GRAINFIELD — Will Bixenman stepped into a good situation.
When you have a player the caliber of Chandler Ostmeyer, what’s not to like?
The first-year head coach of the Wheatland-Grinnell boys’ basketball team has one of the top players in the state in Ostmeyer, and that was no more evident than Friday night’s 66-29 rout of out-manned Western Plains/Healy in Grainfield.
The 6-foot-4 do-everything player scored 33 points in the victory in limited minutes. That included 3-pointers. That included buckets inside the paint. That included rebounds. That included blocks.
Oh yeah, and that included dunks.
“This is my first year coaching him, and I was actually an assistant coach a few years ago with Brendan Ptacek,” Bixenman said. “All credit goes to Coach Ptacek. He’s done it all, and I don’t have to do much. But Chandler is one of the best leaders I’ve been around. He gets his teammates ready to play, and he leads by example. He makes everyone better, and he contributes. We can’t ask for more from him.”
On Friday, Ostmeyer could have done more, but it wasn’t needed against a Western Plains team that was limited to only five players.
Still, the senior dominated the game in every facet — much as he’s done to every opponent this year.
“It’s a lot of fun,” Ostmeyer said. “Each week, we go out and say, ‘We know what we need to do.’ But we also have to have a lot of fun doing it. If we’re not having fun, then it’s not worth being out there. I think that’s one of the main points we have going into each week.”
Ostmeyer is one of the state’s top players regardless of classification. Entering Friday’s game, he was averaging 22.4 points, 9.2 rebounds and 3.3 blocks per contest.
“It’s pretty easy with the help of my teammates,” Ostmeyer said. “Kyler (Haffner), our point guard, he sets the offense up perfectly. Then we have shooters like Zach (Gillespie) who just knocks down 3 after 3, then steps in and knocks down a two. That just opens it up for me. Once they start closing in on me or running a box-and-one, we just throw it in to Wyatt (Mong) and Trev (Zarybnicky), and they go to work on the inside. It really opens things up for me.”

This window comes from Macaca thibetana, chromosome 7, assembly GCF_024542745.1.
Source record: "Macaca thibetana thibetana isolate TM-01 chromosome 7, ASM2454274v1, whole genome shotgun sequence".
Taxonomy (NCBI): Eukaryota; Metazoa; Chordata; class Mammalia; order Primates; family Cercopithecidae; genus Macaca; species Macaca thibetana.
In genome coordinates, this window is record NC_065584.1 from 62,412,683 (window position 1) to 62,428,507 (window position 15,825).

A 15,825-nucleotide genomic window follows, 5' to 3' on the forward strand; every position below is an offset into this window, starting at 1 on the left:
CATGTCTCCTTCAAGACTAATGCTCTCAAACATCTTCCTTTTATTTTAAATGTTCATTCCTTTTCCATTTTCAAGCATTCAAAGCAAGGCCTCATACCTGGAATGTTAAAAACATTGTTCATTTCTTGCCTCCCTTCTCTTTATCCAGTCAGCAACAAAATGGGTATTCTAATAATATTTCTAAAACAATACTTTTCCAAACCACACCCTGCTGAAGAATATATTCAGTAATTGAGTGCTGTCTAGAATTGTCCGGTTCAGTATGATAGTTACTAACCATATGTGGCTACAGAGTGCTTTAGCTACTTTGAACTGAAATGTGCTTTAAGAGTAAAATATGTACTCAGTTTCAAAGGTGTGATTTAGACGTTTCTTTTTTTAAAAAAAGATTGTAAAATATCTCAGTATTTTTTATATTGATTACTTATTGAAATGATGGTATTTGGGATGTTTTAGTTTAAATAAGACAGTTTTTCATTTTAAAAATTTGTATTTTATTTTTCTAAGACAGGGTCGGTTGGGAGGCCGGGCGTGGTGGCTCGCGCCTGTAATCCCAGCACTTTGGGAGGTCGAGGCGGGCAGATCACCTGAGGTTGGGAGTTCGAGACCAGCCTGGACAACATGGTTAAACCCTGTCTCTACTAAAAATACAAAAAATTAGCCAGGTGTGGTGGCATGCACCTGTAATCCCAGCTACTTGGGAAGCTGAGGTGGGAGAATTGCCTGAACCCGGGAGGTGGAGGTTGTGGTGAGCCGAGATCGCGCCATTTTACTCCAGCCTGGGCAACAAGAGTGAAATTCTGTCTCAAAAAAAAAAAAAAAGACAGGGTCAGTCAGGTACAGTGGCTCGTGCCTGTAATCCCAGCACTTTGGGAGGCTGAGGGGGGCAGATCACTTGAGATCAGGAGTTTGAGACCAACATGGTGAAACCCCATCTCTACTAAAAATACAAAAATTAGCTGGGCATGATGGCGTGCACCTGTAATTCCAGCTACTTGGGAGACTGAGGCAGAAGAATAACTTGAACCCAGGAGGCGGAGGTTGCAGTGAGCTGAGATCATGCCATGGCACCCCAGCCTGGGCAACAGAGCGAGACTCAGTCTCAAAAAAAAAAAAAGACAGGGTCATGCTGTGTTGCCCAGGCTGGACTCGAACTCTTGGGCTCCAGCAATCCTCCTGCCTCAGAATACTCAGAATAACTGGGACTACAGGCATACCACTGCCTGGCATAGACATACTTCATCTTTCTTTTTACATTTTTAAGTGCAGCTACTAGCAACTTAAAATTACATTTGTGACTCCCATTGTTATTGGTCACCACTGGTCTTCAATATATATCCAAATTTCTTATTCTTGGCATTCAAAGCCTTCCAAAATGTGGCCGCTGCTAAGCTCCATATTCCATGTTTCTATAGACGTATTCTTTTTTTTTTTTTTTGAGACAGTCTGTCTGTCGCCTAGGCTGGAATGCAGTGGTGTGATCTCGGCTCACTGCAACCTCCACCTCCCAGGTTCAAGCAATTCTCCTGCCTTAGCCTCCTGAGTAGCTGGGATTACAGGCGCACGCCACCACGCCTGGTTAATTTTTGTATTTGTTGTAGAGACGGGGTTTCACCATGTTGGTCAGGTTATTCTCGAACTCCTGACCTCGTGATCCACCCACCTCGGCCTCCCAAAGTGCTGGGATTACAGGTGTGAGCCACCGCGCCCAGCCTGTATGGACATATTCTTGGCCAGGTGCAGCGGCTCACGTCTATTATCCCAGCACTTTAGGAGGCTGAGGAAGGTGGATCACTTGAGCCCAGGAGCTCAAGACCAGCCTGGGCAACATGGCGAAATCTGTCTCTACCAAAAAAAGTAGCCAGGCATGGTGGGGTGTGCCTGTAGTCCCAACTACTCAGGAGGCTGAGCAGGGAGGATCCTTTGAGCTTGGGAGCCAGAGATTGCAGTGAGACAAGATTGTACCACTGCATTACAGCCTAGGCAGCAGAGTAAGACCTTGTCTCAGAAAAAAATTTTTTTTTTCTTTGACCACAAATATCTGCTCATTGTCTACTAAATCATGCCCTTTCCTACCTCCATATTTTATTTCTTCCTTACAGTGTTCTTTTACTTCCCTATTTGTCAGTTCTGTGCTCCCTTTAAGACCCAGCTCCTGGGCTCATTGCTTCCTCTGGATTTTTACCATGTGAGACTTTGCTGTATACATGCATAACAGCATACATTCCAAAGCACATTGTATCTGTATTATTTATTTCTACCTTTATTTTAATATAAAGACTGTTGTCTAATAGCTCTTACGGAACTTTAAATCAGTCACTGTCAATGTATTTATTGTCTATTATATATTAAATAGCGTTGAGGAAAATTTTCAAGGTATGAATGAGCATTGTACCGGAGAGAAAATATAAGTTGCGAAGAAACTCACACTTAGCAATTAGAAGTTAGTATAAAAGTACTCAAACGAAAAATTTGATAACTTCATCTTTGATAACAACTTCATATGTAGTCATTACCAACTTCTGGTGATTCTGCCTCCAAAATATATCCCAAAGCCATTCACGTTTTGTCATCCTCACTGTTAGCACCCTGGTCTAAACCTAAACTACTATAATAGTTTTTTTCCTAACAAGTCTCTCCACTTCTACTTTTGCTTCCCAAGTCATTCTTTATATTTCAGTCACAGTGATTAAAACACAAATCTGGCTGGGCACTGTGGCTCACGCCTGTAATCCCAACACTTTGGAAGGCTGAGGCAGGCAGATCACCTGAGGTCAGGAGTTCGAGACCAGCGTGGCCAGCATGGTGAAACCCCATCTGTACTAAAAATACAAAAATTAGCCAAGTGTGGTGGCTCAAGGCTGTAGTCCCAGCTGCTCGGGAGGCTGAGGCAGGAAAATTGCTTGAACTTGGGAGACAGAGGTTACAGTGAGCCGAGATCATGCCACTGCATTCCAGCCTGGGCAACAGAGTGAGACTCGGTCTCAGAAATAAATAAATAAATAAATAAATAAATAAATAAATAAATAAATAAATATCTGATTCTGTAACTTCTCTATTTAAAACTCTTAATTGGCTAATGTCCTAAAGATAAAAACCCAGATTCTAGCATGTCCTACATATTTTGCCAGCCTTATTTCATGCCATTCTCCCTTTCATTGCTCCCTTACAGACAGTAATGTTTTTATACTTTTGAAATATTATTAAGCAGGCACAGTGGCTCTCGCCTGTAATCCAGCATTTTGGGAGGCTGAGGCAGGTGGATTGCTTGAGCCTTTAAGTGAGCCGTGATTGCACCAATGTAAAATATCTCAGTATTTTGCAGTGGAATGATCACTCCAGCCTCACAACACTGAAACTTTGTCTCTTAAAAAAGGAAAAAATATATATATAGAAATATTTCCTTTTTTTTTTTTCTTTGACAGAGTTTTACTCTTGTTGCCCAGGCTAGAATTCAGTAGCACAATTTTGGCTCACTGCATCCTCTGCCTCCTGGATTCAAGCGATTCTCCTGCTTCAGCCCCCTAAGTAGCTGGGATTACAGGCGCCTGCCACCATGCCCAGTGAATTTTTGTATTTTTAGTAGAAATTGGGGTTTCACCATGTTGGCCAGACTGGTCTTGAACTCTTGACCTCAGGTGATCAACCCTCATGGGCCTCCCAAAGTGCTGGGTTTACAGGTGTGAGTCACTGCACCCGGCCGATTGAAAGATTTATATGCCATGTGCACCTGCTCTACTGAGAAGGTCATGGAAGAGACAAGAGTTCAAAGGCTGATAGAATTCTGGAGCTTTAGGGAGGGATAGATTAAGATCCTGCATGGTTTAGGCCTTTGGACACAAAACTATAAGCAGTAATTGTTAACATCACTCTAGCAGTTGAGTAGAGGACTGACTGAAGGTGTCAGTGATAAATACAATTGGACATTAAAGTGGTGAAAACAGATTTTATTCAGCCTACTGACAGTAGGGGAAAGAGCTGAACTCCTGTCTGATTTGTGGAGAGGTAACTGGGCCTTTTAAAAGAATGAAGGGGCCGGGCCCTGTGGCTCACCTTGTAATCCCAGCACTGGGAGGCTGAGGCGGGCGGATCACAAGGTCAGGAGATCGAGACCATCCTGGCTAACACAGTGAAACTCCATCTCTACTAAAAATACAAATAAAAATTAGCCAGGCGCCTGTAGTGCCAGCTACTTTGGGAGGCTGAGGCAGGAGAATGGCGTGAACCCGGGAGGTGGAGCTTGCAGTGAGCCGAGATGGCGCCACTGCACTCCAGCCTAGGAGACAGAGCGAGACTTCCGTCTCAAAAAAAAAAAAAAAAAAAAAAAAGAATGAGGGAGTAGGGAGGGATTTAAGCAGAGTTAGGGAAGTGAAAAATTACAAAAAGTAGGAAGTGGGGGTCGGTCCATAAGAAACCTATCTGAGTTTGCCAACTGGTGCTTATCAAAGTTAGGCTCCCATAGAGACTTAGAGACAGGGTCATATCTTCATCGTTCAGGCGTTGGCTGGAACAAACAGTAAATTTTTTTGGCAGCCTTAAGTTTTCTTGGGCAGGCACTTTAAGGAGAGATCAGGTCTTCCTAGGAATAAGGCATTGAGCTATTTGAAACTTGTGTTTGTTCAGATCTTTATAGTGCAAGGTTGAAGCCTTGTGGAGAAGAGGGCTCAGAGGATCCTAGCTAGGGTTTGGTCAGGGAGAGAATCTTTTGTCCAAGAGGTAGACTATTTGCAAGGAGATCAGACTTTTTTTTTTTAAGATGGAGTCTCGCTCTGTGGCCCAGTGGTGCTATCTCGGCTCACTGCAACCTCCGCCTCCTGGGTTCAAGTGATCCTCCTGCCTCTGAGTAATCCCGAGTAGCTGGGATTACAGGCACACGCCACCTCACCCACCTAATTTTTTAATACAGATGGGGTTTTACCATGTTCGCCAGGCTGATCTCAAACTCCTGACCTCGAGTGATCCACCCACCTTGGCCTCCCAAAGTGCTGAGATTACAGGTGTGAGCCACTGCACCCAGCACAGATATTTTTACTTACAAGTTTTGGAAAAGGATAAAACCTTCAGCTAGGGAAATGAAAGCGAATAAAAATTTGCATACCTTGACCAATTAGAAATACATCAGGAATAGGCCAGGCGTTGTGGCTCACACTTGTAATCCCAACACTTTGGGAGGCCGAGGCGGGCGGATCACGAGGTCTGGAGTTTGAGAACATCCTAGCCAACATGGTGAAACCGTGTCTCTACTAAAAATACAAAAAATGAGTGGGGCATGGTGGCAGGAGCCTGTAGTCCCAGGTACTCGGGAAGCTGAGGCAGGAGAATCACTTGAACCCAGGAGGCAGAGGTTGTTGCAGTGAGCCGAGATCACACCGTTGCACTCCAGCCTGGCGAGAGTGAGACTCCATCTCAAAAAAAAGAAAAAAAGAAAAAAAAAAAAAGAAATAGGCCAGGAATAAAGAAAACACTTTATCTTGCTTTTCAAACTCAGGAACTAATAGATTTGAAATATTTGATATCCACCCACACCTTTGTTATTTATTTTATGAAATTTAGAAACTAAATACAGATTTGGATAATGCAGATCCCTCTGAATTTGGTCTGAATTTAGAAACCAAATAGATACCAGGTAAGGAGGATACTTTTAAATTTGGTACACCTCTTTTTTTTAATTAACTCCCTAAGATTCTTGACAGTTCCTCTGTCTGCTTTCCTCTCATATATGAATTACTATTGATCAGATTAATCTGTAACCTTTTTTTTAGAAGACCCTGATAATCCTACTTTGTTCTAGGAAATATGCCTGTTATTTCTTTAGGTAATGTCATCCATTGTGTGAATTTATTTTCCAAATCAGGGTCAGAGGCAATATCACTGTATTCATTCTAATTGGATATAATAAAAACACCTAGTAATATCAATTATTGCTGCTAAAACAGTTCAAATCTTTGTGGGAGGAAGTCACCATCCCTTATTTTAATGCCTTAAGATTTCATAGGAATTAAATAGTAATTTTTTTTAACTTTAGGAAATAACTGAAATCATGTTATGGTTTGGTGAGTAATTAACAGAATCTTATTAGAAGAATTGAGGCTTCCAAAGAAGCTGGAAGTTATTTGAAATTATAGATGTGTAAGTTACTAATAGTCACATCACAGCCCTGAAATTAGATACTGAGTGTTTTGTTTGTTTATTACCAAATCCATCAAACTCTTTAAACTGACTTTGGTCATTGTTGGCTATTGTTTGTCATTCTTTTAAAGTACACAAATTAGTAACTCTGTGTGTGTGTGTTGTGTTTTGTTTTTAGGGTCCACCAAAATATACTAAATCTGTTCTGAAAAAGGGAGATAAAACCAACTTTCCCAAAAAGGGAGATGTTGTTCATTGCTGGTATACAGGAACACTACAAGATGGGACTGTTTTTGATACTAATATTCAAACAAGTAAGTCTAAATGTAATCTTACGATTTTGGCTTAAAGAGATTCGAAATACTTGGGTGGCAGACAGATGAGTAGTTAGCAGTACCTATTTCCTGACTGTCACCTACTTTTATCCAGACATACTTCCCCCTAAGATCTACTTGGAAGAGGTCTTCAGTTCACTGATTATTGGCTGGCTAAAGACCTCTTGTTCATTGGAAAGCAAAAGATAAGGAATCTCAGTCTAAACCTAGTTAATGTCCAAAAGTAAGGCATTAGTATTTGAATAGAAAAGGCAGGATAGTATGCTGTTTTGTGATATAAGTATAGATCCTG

Ostmeyer set the tone again Friday, opening the game with a near dunk on an alley oop from sophomore point guard Kyler Haffner, who finished with seven points.
He’d go on to score 20 points in the first half and played sparingly in the second half, which featured a running clock during the fourth quarter.
“He’s really worked hard. He’s been able to shoot the ball since junior high, but we’s worked on being a complete-package player,” Bixenman said. “He’s patient and lets the game come to him. Sometimes he gets too hyped up … but you can expect that. He works his tail off, and you can’t ask for anything more.”
Ostmeyer’s 20 points at half were two more than the Bobcats combined for as a team. But he also had several assists and numerous rebounds and blocks.
“That’s just his leadership,” Bixenman said. “And he knows we need that. Some nights we don’t have a lot of scoring from other kids, and he just needs to take over and do that. We shot the ball well tonight. Zach really did, and Kyler distributed it well. He didn’t have to do much. His defense tonight was pretty good, and that helped him tonight.”
Gillespie added 12 points for the Thunderhawks, who improved to 6-5 this year and 3-1 since the Christmas break.
Next up is the WKLL tourney this week, followed by the remainder of the season before the Class 1A Division II sub-state at Sharon Springs.
Winning the sub-state won’t be easy, but it’s familiar ground for Ostmeyer and the Thunderhawks.
Wheatland-Grinnell has qualified for the 1ADII state tourney two of the last three years (2015 and 2017).
As a freshman, Ostmeyer was part of a team that lost in overtime to Caldwell in the first round, while a season ago, the Thunderhawks lost to Hutchinson-Central Christian in the opening round at state.
This year, state is the goal again for the senior who notched his 1,000th career point earlier this season.
“We’ve always had high expectations,” Ostmeyer said. “Out of my past three seasons, we’ve made it to state twice and should have all three years but didn’t. I think that’s always the ultimate goal, and everything is a building block after that.”